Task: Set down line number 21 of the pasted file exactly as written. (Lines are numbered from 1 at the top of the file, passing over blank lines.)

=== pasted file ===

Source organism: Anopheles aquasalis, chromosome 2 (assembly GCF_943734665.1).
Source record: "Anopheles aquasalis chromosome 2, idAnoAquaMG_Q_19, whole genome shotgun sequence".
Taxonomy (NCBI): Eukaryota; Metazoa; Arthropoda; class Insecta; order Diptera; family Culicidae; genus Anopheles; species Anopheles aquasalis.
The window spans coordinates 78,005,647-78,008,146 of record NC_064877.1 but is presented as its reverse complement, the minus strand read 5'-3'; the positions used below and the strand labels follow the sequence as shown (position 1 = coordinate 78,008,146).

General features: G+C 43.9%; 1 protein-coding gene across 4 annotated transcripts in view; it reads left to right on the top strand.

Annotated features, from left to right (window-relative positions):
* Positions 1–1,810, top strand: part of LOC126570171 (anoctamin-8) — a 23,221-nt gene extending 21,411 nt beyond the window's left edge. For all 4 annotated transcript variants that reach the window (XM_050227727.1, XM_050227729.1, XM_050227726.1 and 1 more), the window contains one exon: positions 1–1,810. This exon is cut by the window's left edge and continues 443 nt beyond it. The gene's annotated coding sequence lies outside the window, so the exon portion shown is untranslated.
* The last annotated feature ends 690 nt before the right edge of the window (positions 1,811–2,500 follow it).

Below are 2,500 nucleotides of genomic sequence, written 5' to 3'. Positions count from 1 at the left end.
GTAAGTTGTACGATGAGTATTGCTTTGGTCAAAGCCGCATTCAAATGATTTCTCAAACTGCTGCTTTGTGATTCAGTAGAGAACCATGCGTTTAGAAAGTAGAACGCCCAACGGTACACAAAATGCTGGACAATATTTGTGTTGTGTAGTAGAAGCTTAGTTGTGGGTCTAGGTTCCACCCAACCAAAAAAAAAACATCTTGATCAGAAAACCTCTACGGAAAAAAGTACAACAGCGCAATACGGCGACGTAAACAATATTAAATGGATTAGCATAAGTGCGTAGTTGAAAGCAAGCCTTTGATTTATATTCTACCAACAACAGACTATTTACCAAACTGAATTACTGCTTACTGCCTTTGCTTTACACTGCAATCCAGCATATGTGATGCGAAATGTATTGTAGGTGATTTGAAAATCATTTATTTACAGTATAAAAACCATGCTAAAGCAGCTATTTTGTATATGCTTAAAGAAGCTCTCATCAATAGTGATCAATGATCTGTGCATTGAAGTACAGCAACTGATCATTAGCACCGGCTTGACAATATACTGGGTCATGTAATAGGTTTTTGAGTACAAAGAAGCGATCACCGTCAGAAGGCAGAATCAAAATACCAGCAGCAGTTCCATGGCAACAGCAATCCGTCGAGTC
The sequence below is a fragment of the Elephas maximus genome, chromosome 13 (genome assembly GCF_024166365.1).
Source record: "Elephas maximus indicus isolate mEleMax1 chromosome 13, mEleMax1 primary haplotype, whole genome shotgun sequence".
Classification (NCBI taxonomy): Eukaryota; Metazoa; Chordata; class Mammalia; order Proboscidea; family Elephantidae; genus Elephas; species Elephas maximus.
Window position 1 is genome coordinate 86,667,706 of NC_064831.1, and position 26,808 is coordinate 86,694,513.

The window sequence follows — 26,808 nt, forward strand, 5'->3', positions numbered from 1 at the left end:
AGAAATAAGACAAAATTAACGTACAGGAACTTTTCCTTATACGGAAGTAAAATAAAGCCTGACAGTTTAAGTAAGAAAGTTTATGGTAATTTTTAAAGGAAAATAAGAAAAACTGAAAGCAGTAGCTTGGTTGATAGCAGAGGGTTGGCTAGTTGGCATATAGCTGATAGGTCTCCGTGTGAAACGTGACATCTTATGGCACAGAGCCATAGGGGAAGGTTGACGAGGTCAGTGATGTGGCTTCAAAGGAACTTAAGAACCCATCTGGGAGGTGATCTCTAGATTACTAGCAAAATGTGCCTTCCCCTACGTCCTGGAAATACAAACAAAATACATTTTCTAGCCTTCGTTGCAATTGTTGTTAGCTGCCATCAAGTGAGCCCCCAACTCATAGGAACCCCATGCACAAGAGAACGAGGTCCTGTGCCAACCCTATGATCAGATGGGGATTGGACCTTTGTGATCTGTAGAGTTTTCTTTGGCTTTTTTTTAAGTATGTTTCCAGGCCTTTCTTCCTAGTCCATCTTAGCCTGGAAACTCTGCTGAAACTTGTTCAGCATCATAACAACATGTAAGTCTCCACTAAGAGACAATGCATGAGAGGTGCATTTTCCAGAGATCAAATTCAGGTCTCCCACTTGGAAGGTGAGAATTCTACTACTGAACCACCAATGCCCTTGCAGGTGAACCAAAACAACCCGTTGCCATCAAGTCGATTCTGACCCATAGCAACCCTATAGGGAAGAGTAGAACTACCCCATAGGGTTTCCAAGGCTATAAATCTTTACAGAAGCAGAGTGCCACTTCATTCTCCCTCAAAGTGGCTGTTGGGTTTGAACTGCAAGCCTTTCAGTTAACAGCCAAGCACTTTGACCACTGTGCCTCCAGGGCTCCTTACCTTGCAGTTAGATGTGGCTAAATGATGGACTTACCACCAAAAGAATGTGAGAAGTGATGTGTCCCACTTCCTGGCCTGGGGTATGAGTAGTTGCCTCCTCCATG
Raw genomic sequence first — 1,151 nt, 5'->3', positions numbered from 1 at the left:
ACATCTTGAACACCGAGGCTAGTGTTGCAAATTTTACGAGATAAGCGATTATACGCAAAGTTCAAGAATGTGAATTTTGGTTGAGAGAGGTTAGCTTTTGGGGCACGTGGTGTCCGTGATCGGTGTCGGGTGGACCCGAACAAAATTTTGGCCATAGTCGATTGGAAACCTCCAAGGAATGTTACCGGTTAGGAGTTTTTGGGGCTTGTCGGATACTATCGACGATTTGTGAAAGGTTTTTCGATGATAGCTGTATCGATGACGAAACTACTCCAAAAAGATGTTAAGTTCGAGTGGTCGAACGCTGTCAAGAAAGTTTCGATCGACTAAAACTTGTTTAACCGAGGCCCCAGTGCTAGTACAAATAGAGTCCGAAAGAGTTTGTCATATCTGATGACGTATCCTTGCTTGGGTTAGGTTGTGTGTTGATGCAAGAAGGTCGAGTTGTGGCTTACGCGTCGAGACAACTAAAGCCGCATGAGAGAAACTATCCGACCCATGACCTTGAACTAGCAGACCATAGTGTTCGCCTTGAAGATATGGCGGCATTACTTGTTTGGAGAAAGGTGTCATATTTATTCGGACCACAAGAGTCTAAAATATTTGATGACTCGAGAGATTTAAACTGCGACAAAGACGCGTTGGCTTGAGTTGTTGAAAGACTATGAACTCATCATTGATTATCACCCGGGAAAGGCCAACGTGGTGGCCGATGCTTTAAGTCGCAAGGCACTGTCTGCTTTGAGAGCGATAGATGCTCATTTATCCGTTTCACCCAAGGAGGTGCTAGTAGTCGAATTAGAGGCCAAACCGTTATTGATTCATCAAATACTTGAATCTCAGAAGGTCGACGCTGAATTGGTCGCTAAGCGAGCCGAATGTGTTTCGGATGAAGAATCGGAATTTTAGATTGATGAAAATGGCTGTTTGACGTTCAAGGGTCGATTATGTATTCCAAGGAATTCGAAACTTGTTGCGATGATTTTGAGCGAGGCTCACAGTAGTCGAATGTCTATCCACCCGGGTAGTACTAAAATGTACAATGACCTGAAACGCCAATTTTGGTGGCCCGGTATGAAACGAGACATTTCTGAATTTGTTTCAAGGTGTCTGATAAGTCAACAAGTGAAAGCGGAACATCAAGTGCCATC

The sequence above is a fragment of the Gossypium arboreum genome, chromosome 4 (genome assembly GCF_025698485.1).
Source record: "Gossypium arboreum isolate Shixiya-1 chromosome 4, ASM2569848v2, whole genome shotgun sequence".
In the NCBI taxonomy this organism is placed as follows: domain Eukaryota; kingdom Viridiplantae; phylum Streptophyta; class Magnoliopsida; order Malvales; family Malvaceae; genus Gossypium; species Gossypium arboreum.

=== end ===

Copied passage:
In the NCBI taxonomy this organism is placed as follows: domain Eukaryota; kingdom Viridiplantae; phylum Streptophyta; class Magnoliopsida; order Malvales; family Malvaceae; genus Gossypium; species Gossypium arboreum.